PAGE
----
and Marshall. Tarrasch was brilliant in the preliminary round, but struggled in the final round. His one major success in the final round was a stunning victory with the Black pieces over the imperious Capablanca, who many now felt was stronger than Lasker. This game denied Capablanca the tournament, handing victory instead to Tarrasch's old rival, Lasker.
Siegbert Tarrasch became known as the Father of German Chess
Tarrasch competed until the early 1930s. He was no longer a contender however. St Petersburg would be the last of his glory days. He would continue with his extensive work on chess theory. His work, further developing already known positional concepts and discovering new ones earned him the moniker The Father of German Chess
His teachings brought him into conflict with players advocating the new Hypermodern Style. He and the Hypermodern leader Aaron Nimzowitsch
openly disliked one another.
Capablanca claimed that the Hypermodern approach, which he (Capablanca) did not advocate, didn't actually refute the established positional laws (of Steinitz and Tarrasch). Hypermodernism, according to the Cuban, merely attempted to achieve the same goals in a roundabout and superfluous way.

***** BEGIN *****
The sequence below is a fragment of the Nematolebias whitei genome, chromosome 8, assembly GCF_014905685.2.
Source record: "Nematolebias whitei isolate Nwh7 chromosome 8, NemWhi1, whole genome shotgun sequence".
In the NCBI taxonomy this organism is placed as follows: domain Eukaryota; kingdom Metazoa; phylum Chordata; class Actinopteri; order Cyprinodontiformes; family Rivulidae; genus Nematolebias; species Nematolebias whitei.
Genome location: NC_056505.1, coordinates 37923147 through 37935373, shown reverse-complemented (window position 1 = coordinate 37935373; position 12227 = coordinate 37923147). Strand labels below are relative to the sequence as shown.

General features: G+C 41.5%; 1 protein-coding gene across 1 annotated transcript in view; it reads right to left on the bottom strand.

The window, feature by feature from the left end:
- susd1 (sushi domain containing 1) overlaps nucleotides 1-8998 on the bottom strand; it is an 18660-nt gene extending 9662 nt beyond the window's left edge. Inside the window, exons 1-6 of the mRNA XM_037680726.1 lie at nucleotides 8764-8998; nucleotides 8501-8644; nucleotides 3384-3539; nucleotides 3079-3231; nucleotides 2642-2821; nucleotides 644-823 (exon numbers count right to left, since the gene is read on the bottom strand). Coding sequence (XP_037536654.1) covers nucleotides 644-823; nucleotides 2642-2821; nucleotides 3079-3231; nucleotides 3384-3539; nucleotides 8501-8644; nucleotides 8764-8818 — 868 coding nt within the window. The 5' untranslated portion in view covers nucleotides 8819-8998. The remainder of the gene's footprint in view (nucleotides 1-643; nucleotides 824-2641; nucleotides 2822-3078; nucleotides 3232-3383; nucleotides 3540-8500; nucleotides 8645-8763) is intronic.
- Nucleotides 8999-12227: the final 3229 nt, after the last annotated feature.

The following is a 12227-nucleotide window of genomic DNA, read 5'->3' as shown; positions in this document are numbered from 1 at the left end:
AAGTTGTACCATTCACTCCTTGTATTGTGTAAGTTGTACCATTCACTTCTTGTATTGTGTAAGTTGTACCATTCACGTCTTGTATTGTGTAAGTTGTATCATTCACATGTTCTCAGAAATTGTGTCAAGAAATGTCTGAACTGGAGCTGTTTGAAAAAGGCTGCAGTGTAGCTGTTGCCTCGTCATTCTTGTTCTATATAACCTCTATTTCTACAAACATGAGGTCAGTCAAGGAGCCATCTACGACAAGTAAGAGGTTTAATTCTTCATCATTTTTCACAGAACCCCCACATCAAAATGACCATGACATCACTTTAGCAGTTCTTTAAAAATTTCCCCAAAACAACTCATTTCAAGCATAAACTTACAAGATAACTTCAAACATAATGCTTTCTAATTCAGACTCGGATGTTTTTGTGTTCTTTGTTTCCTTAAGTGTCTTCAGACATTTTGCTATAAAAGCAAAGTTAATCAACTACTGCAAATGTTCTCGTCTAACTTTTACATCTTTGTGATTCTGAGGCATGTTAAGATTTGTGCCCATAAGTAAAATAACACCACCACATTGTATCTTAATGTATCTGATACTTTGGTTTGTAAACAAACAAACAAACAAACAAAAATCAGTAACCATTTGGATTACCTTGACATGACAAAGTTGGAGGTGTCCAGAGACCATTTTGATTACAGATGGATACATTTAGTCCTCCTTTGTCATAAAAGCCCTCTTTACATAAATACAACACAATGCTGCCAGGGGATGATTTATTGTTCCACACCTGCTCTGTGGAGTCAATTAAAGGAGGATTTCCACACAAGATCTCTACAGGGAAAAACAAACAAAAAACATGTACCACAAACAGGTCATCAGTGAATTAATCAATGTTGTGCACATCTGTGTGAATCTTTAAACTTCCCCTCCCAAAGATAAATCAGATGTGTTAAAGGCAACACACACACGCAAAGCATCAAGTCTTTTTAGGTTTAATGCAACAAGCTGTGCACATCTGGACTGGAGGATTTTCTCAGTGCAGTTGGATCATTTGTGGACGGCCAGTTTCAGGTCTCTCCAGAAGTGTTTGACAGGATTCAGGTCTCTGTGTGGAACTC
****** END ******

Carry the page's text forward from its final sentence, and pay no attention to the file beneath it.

Siegbert Tarrasch was a hugely important figure in the game. Not just for his forays in high level competition, but also for his contributions to chess theory.
He gave us the Tarrasch Defense and the Tarrasch Variations in the French Defense and the Ruy Lopez. These things were probably put in the shade by his philosophy on chess which he expounded in several chess books.
Alas time waits for no man and Tarrasch's generation were to be replaced in turn just as they had swept aside their predecessors. One of those emerging players as Tarrasch was slipping down was Akiba Rubinstein